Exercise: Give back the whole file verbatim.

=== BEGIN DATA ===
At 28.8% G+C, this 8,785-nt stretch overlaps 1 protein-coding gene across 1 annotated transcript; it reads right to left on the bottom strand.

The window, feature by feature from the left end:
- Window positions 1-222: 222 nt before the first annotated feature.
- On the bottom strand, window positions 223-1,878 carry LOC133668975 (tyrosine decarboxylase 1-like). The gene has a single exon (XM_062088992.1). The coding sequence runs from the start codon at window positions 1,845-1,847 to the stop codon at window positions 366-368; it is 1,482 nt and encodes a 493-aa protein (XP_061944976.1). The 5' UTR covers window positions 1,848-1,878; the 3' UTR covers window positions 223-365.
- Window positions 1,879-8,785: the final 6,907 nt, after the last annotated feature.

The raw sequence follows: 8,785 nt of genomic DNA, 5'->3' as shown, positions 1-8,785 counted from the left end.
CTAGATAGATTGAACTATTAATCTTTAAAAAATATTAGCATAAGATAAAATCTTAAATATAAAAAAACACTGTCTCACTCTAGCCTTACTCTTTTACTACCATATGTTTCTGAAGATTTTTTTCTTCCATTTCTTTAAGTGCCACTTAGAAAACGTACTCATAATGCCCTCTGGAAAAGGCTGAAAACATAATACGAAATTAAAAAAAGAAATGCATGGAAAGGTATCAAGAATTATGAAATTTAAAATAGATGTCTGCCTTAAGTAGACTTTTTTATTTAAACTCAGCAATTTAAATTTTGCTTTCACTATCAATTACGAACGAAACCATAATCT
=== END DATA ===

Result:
At 28.8% G+C, this 8,785-nt stretch overlaps 1 protein-coding gene across 1 annotated transcript; it reads right to left on the bottom strand.

The window, feature by feature from the left end:
- Window positions 1-222: 222 nt before the first annotated feature.
- On the bottom strand, window positions 223-1,878 carry LOC133668975 (tyrosine decarboxylase 1-like). The gene has a single exon (XM_062088992.1). The coding sequence runs from the start codon at window positions 1,845-1,847 to the stop codon at window positions 366-368; it is 1,482 nt and encodes a 493-aa protein (XP_061944976.1). The 5' UTR covers window positions 1,848-1,878; the 3' UTR covers window positions 223-365.
- Window positions 1,879-8,785: the final 6,907 nt, after the last annotated feature.

The raw sequence follows: 8,785 nt of genomic DNA, 5'->3' as shown, positions 1-8,785 counted from the left end.
CTAGATAGATTGAACTATTAATCTTTAAAAAATATTAGCATAAGATAAAATCTTAAATATAAAAAAACACTGTCTCACTCTAGCCTTACTCTTTTACTACCATATGTTTCTGAAGATTTTTTTCTTCCATTTCTTTAAGTGCCACTTAGAAAACGTACTCATAATGCCCTCTGGAAAAGGCTGAAAACATAATACGAAATTAAAAAAAGAAATGCATGGAAAGGTATCAAGAATTATGAAATTTAAAATAGATGTCTGCCTTAAGTAGACTTTTTTATTTAAACTCAGCAATTTAAATTTTGCTTTCACTATCAATTACGAACGAAACCATAATCT